Throughout my first two weeks in Saigon, I’d gotten used to the good life: waking around 7:30 am and descending the spiral staircase into the Red Lion Space‘s attractive cafe for cà phê nong and eggs with cucumber salad. Most mornings, I couldn’t help picking from the croissants and pastries Leon had set out while I perused nytimes.com on the cafe’s free Wi-Fi network.
Now, I fumble over my tin coffee filter in the morning, longing for the superior cup that Huyen deftly brewed.
Opened in December 2007 by Leon and Huyen, you’d think this 8-room guest house at the quiet end of Truong Son St. had been running for years. Indeed, the only hint of the Red Lion’s relative youth is how fresh and clean it is. Everything else — from the friendly, speedy service to the delicious dishes turned out by the kitchen — suggests experience. What’s more, the price is right. At the time of writing, monthly room rentals began at $350, and nightly rates started at about $10 USD (there is a one-week stay minimum and they prioritize long-term guests).
You might count its location in District 10 as a con, but we thought the ten-minute commute to District 1 was negligible, especially considering downtown HCMC’s steep rates. It’s also a more adult alternative to the backpacker bohemia of Pham Ngu Lao. And xe ohm’s and taxis in Saigon are dirt cheap, anyhow.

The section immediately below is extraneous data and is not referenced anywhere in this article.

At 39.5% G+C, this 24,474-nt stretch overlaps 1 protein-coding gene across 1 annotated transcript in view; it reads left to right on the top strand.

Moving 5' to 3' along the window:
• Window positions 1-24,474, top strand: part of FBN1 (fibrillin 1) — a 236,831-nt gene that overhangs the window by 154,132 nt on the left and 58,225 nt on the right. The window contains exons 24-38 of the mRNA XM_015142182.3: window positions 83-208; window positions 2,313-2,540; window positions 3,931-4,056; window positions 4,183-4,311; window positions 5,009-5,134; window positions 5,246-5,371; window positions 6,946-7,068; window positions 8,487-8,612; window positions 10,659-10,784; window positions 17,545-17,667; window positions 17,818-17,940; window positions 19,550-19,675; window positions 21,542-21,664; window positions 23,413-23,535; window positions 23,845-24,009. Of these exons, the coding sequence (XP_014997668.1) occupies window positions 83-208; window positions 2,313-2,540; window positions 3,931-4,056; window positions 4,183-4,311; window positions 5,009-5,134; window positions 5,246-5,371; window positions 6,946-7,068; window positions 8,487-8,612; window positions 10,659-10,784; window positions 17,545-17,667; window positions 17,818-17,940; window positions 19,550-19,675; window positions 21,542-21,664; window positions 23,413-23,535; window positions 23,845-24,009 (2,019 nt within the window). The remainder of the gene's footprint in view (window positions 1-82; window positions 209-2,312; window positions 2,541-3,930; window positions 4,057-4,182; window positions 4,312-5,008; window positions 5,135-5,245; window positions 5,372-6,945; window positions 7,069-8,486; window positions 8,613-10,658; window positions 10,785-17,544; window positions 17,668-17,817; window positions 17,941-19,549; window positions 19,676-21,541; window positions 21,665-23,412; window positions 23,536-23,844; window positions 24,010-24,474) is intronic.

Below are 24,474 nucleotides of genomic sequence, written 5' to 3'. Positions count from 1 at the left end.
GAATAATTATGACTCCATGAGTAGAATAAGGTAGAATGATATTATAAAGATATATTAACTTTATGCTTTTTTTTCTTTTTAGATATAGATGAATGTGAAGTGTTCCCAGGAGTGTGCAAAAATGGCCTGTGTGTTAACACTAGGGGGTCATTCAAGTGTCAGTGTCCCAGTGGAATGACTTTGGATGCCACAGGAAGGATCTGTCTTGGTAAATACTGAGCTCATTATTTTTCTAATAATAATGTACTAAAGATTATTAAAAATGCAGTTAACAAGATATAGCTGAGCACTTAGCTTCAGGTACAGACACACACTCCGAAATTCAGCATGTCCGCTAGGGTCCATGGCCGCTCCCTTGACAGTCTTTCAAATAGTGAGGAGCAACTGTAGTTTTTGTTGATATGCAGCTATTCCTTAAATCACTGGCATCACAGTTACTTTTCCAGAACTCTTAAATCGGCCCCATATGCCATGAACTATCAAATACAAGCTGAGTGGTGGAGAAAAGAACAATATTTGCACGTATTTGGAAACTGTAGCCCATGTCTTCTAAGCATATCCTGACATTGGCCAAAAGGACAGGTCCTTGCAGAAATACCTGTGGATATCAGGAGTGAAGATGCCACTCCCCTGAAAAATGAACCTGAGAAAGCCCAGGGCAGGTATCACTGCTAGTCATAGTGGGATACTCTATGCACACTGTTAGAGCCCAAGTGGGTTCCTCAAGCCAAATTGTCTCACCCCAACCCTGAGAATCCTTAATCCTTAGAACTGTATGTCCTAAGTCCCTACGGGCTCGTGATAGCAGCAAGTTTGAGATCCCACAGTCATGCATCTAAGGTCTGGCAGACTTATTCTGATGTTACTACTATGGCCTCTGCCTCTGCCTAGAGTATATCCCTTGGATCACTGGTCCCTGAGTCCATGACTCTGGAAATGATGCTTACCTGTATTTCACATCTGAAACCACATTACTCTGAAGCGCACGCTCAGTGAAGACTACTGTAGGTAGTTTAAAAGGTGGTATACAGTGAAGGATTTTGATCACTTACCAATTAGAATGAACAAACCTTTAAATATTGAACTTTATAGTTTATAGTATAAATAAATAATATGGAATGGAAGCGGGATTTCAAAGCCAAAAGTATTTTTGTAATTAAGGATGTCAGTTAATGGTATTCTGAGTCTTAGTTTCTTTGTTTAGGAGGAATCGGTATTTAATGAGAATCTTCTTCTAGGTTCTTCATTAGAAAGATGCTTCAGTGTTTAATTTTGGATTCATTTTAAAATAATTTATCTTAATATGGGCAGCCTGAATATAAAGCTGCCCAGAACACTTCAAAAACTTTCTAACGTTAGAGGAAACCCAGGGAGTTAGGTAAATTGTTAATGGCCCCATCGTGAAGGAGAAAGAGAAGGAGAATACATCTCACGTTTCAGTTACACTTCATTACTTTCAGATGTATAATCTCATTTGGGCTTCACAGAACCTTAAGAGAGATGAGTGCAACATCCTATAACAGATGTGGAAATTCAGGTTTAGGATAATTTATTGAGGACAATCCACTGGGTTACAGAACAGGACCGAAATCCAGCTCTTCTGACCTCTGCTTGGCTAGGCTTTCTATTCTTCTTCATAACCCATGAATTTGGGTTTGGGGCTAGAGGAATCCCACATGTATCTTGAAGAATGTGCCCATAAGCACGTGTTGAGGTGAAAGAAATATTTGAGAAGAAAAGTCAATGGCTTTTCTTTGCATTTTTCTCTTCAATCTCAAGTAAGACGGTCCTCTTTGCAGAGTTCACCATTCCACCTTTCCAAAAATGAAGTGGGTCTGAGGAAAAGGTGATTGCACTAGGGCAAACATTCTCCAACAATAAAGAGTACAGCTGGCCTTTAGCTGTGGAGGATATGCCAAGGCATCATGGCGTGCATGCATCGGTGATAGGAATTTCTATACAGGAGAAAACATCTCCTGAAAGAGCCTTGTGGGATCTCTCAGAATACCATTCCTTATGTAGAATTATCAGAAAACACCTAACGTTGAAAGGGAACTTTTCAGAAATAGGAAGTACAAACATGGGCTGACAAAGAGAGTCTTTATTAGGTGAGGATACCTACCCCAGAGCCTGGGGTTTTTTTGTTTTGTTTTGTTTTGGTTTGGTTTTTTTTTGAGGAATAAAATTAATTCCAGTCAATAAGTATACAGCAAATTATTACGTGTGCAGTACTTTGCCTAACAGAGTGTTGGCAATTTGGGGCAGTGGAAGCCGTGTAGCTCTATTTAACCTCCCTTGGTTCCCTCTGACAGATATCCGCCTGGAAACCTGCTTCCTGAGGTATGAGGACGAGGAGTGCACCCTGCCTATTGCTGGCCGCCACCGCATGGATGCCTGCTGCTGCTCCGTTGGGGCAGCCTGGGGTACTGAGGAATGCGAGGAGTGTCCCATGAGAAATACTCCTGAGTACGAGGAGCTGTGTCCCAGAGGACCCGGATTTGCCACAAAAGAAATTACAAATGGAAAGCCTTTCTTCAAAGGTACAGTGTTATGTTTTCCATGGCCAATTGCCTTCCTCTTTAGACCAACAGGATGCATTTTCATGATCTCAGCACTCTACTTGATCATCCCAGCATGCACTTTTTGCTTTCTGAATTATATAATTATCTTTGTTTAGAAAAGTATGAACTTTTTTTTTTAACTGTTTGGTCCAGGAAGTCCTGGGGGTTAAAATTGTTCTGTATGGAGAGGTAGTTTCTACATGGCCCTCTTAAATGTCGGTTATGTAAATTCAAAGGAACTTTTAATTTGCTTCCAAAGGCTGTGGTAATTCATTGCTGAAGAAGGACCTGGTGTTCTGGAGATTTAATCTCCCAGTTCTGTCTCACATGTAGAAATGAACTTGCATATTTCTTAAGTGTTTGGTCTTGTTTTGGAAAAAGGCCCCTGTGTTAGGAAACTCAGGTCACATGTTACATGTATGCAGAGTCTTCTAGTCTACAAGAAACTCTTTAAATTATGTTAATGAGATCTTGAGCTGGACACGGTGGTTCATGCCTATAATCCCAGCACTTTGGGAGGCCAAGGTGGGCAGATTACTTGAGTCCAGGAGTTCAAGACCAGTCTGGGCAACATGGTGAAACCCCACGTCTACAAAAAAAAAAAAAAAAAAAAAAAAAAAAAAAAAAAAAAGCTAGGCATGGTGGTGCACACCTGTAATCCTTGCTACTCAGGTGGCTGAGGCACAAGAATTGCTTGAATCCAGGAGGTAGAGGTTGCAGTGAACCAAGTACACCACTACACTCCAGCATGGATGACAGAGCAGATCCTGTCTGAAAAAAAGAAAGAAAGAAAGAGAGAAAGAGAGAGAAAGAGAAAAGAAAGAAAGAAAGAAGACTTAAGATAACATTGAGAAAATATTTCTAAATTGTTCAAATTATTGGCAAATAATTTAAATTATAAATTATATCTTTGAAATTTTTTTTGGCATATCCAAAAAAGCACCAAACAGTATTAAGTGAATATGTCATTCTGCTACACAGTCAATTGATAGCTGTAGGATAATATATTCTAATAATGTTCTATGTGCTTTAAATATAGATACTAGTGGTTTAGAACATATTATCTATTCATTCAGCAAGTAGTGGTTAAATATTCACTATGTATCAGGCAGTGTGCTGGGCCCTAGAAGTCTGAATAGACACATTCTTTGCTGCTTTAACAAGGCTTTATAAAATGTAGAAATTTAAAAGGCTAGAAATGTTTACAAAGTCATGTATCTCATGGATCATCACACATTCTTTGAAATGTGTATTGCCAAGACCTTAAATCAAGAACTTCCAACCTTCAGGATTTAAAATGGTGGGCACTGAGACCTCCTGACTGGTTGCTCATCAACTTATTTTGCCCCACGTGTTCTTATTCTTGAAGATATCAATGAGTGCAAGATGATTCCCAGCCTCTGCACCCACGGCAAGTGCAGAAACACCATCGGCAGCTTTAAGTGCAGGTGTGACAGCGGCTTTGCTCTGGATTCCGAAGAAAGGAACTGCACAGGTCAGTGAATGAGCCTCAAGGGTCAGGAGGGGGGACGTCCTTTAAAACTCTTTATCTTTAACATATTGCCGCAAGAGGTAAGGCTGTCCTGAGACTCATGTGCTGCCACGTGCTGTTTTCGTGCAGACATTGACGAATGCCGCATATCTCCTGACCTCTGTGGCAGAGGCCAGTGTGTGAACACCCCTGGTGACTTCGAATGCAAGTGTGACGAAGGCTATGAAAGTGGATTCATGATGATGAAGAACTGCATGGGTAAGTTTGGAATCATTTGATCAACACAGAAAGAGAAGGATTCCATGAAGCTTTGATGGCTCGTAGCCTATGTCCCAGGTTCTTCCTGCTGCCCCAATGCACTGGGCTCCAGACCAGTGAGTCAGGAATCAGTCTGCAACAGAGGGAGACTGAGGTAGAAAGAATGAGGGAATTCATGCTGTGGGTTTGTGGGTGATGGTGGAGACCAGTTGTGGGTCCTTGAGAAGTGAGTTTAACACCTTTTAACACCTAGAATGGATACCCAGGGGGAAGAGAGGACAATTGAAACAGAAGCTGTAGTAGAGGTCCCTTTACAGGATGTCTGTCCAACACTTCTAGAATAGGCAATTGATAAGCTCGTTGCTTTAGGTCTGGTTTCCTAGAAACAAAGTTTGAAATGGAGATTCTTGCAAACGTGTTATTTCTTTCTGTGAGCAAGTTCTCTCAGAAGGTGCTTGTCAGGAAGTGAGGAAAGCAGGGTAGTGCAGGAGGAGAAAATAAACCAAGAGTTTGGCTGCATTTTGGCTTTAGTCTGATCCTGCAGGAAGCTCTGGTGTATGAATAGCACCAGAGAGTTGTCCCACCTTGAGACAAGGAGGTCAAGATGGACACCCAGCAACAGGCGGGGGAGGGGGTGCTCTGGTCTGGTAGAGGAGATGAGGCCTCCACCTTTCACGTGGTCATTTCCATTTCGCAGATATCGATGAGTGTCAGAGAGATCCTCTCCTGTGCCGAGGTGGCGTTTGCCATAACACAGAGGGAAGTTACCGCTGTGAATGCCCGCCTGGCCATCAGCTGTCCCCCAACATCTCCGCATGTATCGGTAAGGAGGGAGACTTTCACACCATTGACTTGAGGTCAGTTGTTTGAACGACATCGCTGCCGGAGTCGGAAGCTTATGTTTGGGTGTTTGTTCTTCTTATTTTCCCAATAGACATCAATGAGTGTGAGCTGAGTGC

The rooms are spacious and well-furnished. They include brand new air-conditiong units, cable television with DVD player, refrigerator, and cafe tables. The white walls give the rooms a cool, airy feel and are thankfully uncluttered by bad hotel art. The private bathrooms are sparkling clean and graced with small touches like toothbrushes, toothpaste, and Q-tips.
If you’re anticipating an extended stay in Saigon, the Red Lion is no doubt the best place to start out. Throughout the course of our stay, Leon and Huyen helped us get our new motor bike tuned up, introduced us to expats, pointed us to job opportunities, tipped us off to apartment prospects, and brokered our visa extensions.